• Post Reply
  • Bookmark Topic Watch Topic
  • New Topic

canopy diameter/ width is separation between plants?

 
Ronaldo Montoya
Posts: 116
1
  • Likes 1
  • Mark post as helpful
  • send pies
  • Quote
  • Report post to moderator
Hi, in the book "edible forest gardens" i have a list with the width of trees and plants. It explains that width is "the approximate horizontal spread of a mature plant".

First question, does this mean the canopy diameter?

Second question, should i use this width value as separation between plants? for example if a tree has 100 feet , does that means that i should plant each tree with a separation of 100 feet at least ?

 
Michael Qulek
Posts: 148
1
  • Likes 1
  • Mark post as helpful
  • send pies
  • Quote
  • Report post to moderator
Ronaldo Montoya wrote:Should i use this width value as separation between plants? for example if a tree has 100 feet , does that means that i should plant each tree with a separation of 100 feet at least ?
Not necessarily, though it's a rough guide. Trees in a forest setting may not ever reach these dimensions, because of their interactions with other trees, competing for light, water, ect. In any case though, this may not be applicable to you in the real world because they reach these sizes at maturity, which could be 100+years, not relevent to the typical time-scales of human beings. My own plantings include trees like pecan, walnut, and chestnut, all of which have very large mature canopies, though I've got them on 20' spacings because I expect them to be somewhat more managed then most. I don't expect these trees to become overcrowded in my lifetime. Still, I designed my plantings such that in the far future I could do selective thinning to remove individual trees without screwing up pollunation.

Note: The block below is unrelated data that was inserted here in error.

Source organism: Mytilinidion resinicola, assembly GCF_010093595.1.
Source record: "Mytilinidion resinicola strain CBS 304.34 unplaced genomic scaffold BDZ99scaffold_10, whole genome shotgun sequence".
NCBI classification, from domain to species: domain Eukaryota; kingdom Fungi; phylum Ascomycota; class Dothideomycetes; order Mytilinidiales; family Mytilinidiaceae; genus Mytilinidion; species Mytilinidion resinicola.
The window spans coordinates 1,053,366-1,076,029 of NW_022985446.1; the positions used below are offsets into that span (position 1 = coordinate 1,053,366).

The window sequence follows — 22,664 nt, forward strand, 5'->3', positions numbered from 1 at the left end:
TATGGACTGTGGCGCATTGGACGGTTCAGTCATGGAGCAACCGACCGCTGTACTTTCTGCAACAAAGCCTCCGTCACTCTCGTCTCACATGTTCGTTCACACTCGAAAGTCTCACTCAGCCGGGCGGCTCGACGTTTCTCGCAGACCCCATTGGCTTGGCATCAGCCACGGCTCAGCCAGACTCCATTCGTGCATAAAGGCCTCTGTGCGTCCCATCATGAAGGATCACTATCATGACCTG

I do this to reach a balance between space and productivity. More young trees mean I'll have a usable crop with smaller trees while young, expecting that as the trees finally reach maturaty decades from now, thinning will not drasticly decrease production because of the increase productivity of larger singles.
 
Angelika Maier
Posts: 709
Location: cool climate, Blue Mountains, Australia
2
  • Mark post as helpful
  • send pies
  • Quote
  • Report post to moderator
I would take the age into account too. Some trees take a long time until they are mature and you can grow something else in between meanwhile. Some trees need shade when they are young, once again grow something else meanwhile. And trees must not grow to their full size this could be naturally or because you are pruning.
There is a lot of advice that tells to not plant too close, but this advice comes from England were there is next to no sun and it rains all the time. In a dry environment you want to preserve water by planting closely (that is what I am doing with everything), sometimes things become unmanageable, so what, take one tree out.
I would plant your whole site (well not what you want to grow with annuals) with nurse trees, like acacias which improves the soil. You only get a feeling for your place if you are there and work there. You can still make a plan. Before maybe you do what is necessary for the water.
 
  • Post Reply
  • Bookmark Topic Watch Topic
  • New Topic